60. There are reports that all parties to the conflict have closed off entire villages segregated by ethnic background to make them function as detention camps. Sixty Muslims are reported to have been so detained by Serb forces in Ripac, near Bihac. In these villages, detainees are guarded, harassed and kept in complete isolation.
(b) Some testimonies regarding treatment of prisoners
61. The town of Bileca, in the south-east of Bosnia and Herzegovina, had a population of over 13,000 prior to the conflict, of whom 80 per cent were Serb. There were reportedly three waves of detentions of Muslims in the town: in June, October and December 1992. In the most recent wave, women and children were reportedly detained. Several men reportedly turned themselves in to be with their families but were kept in detention even after their families were released three days later. They were never told the reason for their detention. On 19 December 1992, 51 ex-detainees, who had been held in the police station and at a boarding school, were transferred from Bileca to Montenegro under ICRC supervision. The accounts of their detention included allegations by some that they were tortured with electric shocks as guards interrogated them.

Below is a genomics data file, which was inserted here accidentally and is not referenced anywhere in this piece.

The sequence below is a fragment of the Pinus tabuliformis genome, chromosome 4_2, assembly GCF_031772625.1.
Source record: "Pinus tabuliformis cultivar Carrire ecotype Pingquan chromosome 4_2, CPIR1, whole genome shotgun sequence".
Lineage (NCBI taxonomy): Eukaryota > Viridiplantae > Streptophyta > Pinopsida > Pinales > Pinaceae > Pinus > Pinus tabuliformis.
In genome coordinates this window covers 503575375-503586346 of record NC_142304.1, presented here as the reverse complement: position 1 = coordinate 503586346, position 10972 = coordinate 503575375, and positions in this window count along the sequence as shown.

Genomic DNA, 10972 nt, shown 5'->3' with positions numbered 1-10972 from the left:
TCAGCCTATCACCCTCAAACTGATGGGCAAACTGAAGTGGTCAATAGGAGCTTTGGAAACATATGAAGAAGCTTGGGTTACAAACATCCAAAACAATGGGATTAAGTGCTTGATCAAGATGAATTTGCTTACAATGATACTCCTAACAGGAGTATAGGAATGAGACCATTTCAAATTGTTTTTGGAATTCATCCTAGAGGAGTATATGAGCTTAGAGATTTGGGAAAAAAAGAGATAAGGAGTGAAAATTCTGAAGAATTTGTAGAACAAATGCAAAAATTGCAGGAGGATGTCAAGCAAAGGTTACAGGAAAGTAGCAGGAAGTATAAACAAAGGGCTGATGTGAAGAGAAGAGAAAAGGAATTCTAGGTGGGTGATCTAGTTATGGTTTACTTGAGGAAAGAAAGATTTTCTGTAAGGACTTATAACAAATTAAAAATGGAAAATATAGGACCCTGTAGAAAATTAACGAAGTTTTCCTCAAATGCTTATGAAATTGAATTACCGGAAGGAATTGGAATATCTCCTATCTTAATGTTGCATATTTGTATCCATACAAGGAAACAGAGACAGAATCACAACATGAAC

62. One hundred and seventy Croats and Muslims were reportedly imprisoned in a cellar in Bileca which measured 120 square metres and had three small windows. The detainees were reportedly beaten by their Serb guards three times on the night of their arrival and one is reported to have died 10 days later from the injuries received. Detainees were also reportedly beaten as they went to the toilet by three or four soldiers. During the whole period of his captivity, from 1 June to 18 August 1992, the witness reports that he was given the opportunity to wash himself only once and never had a change of clothes. The guards reportedly closed the windows of the cellar and turned on reflectors of 2,000 watts: “We did not know what to do so we started to roar in an attempt to get one of them to beat us up because they would then open the door so that fresh air would come into the room. We used to lose about four litres of liquid per night and they would not give us any water until late in the afternoon of the next day”. One prisoner reportedly went into a coma and died as a result. The witness states that everything improved when the ICRC arrived and the detainees were registered.